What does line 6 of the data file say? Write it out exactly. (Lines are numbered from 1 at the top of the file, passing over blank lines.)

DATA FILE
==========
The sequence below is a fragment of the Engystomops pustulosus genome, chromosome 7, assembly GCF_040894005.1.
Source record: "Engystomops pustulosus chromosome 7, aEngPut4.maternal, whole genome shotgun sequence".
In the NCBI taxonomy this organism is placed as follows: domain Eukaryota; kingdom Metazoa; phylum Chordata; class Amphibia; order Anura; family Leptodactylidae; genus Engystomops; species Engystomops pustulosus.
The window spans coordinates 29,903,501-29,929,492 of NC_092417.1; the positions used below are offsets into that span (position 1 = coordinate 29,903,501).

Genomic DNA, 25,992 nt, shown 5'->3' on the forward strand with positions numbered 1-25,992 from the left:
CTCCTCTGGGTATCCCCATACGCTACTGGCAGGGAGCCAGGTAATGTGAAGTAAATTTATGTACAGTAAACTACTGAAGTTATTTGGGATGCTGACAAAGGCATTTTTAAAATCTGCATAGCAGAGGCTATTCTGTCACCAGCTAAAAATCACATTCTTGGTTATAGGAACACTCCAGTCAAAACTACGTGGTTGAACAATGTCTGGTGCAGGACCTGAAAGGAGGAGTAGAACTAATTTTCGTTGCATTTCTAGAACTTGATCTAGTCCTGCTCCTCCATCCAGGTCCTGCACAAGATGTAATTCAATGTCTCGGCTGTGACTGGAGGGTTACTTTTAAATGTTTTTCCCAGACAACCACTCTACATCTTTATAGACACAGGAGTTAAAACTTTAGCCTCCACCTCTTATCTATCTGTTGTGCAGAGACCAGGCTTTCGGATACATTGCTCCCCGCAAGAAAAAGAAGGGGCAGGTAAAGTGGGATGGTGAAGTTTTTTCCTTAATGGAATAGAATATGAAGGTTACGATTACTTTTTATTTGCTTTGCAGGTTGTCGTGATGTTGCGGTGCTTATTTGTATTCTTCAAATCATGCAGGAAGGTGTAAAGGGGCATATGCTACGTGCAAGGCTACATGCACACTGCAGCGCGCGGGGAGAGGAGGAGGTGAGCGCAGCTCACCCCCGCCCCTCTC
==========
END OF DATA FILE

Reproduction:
CTCCTCTGGGTATCCCCATACGCTACTGGCAGGGAGCCAGGTAATGTGAAGTAAATTTATGTACAGTAAACTACTGAAGTTATTTGGGATGCTGACAAAGGCATTTTTAAAATCTGCATAGCAGAGGCTATTCTGTCACCAGCTAAAAATCACATTCTTGGTTATAGGAACACTCCAGTCAAAACTACGTGGTTGAACAATGTCTGGTGCAGGACCTGAAAGGAGGAGTAGAACTAATTTTCGTTGCATTTCTAGAACTTGATCTAGTCCTGCTCCTCCATCCAGGTCCTGCACAAGATGTAATTCAATGTCTCGGCTGTGACTGGAGGGTTACTTTTAAATGTTTTTCCCAGACAACCACTCTACATCTTTATAGACACAGGAGTTAAAACTTTAGCCTCCACCTCTTATCTATCTGTTGTGCAGAGACCAGGCTTTCGGATACATTGCTCCCCGCAAGAAAAAGAAGGGGCAGGTAAAGTGGGATGGTGAAGTTTTTTCCTTAATGGAATAGAATATGAAGGTTACGATTACTTTTTATTTGCTTTGCAGGTTGTCGTGATGTTGCGGTGCTTATTTGTATTCTTCAAATCATGCAGGAAGGTGTAAAGGGGCATATGCTACGTGCAAGGCTACATGCACACTGCAGCGCGCGGGGAGAGGAGGAGGTGAGCGCAGCTCACCCCCGCCCCTCTC